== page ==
• Welcome to BirdForum, the internet's largest birding community with thousands of members from all over the world. The forums are dedicated to wild birds, birding, binoculars and equipment and all that goes with it.

    Please register for an account to take part in the discussions in the forum, post your pictures in the gallery and more.
ZEISS DTI thermal imaging cameras. For more discoveries at night, and during the day.

What did you see in your binoculars today? (9 Viewers)

I just saw something exciting this morning - Mourning Cloak butterfly on a white pine trunk, looked beautiful in the 7x42 EDG, my trusty yard binocular. Apparently they're known to come out in winter on warm days, which is exactly what we're having now:

 
This last Sunday at a mud flat about an hour away, saw:

3-4 black-eared kites,
2 mallards,
20+ eurasian oystercatchers,
lots of common shelducks,
1 osprey,
6 warbling white-eyes,
2 bull-headed shrikes,
lots of eurasian wigeons,
5 northern pintails,
lots of eurasian teals,
2 great cormorants,
lots of eastern spot-billed ducks,
1 greater scaup,
2 japanese tits,
lots of rock doves,
2 gray herons,
1 little egret

Was my first dedicated birding day since starting this hobby (didn't buy my binoculars for birding but got into it recently when I randomly ran into a beautiful male kingfisher). Other days were just doing other things and happening to have binoculars around.
 
At the weekend with my 30x70 binos at WWT Slimbridge. Huge numbers of lapwing, golden plover, knot, geese, widgeon, teal, some crane and many more. Amazing place! My Nikon 8x30E2 got little use as they were narrow in comparison. Very windy, so I am asking Santa for a better tripod.

Peter
 
I continued my twice-per-year tradition of taking my Nikon 7x35E-C's into the forest outside the tire shop in coastal New Hampshire while my snow tires are being put on or removed. It usually turns into an hour or two of birding.

Gorgeous day today, pure blue sky and temps right around freezing. It was quieter than April but I enjoyed tracking down a bunch of the winter regulars. Had to listen to most of the birds up in the high canopy of white pines. Tufted Titmouse and Chickadees were the dominant players in every part of the forest. Also saw dark-eyed junco, blue jays, crows, red-tail hawk roaming around the woods. Couple of mourning doves basking in the sun. The star of the day was a very loud pilieated woodpecker.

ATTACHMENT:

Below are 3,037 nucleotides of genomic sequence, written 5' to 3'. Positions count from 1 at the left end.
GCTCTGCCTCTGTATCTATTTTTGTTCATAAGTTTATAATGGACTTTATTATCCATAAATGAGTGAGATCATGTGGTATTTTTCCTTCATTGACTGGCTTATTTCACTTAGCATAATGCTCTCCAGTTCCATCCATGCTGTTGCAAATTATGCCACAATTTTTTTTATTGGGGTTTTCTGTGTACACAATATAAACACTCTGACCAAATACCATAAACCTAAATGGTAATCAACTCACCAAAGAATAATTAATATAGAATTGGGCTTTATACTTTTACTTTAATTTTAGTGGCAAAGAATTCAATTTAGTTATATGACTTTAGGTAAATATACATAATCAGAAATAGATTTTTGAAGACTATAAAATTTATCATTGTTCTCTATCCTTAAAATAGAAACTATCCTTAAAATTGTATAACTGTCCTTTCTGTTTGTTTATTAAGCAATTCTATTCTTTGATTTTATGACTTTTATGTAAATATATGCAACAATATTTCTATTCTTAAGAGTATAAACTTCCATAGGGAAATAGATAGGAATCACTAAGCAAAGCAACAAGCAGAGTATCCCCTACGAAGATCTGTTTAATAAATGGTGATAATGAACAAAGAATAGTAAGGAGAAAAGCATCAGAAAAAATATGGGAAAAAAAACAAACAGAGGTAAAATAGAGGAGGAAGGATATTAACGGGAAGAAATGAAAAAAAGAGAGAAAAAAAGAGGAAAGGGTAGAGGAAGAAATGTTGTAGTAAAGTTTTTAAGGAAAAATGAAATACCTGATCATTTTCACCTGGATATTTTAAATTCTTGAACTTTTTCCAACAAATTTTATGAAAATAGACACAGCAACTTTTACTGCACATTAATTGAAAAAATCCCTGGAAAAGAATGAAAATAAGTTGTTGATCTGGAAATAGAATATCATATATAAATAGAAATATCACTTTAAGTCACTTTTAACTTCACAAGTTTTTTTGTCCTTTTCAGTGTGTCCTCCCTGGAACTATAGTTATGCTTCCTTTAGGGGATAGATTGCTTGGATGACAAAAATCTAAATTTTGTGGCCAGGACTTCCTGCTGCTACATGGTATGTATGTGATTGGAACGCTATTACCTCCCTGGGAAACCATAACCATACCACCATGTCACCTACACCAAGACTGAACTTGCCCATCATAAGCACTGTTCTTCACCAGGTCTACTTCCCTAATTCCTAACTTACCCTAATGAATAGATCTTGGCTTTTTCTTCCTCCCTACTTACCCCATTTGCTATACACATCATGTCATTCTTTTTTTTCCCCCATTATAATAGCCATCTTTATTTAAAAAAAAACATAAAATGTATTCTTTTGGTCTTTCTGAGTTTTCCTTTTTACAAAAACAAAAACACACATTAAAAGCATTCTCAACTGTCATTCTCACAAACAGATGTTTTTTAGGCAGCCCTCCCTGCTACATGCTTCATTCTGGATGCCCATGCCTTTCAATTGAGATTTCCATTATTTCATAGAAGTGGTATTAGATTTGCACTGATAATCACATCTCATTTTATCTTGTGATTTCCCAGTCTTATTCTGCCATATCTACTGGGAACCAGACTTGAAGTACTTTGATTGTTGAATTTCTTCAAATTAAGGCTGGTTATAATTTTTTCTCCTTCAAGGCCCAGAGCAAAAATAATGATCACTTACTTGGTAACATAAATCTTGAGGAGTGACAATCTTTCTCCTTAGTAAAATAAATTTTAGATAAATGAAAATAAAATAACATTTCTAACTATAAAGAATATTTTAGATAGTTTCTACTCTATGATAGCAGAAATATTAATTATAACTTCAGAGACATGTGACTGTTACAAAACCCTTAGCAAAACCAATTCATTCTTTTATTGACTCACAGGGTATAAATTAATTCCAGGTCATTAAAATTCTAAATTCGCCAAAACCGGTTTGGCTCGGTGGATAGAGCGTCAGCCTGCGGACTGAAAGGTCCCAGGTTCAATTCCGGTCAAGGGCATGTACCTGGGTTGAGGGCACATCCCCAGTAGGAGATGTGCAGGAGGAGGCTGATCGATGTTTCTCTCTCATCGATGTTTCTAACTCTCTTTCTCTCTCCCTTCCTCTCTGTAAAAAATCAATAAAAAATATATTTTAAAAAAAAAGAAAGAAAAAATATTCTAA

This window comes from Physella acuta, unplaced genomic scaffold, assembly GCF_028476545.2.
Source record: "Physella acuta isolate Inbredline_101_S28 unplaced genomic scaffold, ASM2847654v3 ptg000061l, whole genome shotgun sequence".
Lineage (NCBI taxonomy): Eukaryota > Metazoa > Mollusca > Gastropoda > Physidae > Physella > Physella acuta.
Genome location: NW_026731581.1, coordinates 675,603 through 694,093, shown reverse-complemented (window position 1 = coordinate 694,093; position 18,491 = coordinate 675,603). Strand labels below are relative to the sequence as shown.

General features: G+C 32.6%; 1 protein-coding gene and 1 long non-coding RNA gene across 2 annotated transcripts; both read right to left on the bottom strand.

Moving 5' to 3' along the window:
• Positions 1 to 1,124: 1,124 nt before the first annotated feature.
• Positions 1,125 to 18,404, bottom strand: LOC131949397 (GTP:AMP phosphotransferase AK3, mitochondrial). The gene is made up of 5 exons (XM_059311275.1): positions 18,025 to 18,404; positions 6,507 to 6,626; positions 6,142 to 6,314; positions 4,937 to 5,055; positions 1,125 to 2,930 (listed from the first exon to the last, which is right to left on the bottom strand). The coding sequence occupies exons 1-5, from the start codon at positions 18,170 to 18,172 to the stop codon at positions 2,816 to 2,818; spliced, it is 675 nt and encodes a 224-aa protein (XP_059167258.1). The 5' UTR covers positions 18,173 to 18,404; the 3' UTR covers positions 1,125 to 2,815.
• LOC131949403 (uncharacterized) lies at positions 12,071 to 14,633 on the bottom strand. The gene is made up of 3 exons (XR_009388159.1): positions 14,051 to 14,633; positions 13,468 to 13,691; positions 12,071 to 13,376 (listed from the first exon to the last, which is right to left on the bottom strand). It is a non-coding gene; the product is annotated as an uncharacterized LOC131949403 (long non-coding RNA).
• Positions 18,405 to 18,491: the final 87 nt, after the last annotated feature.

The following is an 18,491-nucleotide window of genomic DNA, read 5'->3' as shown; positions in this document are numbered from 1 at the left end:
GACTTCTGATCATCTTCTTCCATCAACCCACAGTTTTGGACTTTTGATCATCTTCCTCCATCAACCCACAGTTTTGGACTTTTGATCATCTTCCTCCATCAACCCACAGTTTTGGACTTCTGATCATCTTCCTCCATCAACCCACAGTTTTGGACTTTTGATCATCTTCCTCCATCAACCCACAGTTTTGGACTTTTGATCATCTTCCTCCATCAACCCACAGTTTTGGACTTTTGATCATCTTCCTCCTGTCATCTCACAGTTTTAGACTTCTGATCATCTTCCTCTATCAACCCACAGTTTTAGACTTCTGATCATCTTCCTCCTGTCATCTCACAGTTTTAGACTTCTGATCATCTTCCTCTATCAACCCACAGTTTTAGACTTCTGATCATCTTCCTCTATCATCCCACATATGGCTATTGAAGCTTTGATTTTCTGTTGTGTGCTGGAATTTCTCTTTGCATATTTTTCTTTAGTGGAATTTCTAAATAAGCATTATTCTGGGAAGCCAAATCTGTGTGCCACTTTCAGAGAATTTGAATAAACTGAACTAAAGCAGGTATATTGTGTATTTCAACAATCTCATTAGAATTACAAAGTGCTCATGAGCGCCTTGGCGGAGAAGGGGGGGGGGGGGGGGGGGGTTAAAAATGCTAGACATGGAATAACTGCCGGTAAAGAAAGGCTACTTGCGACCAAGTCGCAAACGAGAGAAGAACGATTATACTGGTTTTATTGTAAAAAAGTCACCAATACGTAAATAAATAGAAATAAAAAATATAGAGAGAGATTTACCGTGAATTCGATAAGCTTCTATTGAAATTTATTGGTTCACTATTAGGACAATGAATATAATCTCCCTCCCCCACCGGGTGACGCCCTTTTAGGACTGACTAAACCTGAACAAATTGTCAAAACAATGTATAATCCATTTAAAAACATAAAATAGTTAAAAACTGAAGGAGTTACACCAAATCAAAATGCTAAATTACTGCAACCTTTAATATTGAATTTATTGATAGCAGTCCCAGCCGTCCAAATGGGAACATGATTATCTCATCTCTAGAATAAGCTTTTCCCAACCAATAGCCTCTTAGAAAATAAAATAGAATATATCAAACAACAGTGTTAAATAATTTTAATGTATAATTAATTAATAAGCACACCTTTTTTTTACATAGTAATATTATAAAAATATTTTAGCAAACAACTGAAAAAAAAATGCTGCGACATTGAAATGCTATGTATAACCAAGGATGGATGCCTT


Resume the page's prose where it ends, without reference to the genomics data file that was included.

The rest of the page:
very relaxing and enjoyable as usual. I ended up studying some of the regulars like a pair of Titmouse for extended periods instead of trying to find more species...they're beautiful! Also learned that the brushy areas around the streambeds are the best place to find birds in a conifer forest like this.
 
Titmice are funny.

We used to watch them tuck seeds away in wreaths that we hung on a railing outside.

I don’t know if they ever came back to get any of those seeds.
 
Titmice are funny.

We used to watch them tuck seeds away in wreaths that we hung on a railing outside.

I don’t know if they ever came back to get any of those seeds.
It seems like the Titmouse and Chickadees are incredibly busy little birds compared to the others. I could see Titmice way up in the very tops of the trees, 80-100 feet off the ground. Then I found them down in a tangle of branches on the ground next to the stream. At the base of a large tree on the edge of the water they were actually jumping into little dark cavities in the base of the tree trunk.

I couldn't figure out what they were doing. I thought they were bathing, but they never went into the water. I couldn't see any seeds they were retrieving. Constantly jumping around in a flurry of activity. Will have to study them some more to figure it out!
 
Perched serenely on a branch overlooking a pond full of geese, an immature Bald Eagle (2nd/3rd yr?) who finally stirred, leaned forward, pooped copiously -- expected it was about to fly off, but instead turned halfway around for a moment, then around again to settle back into its original position. No sign of what it had for breakfast, though one could guess. (SLC 15x56)
 
At the weekend with my 30x70 binos at WWT Slimbridge. Huge numbers of lapwing, golden plover, knot, geese, widgeon, teal, some crane and many more. Amazing place! My Nikon 8x30E2 got little use as they were narrow in comparison. Very windy, so I am asking Santa for a better tripod.

Peter
Peter:
Have you been naughty or nice ? :)
Merry Christmas to everyone on here.
Jerry
 
Went for a hike yesterday, in pleasant wx, but with relatively few birds - 7 species total, none unusual. The day prior went out to local ag field and managed to find a Lapland Longspur in a flock of Horned Larks. The former a lifer ;-)
 

Users who are viewing this thread

Back
Top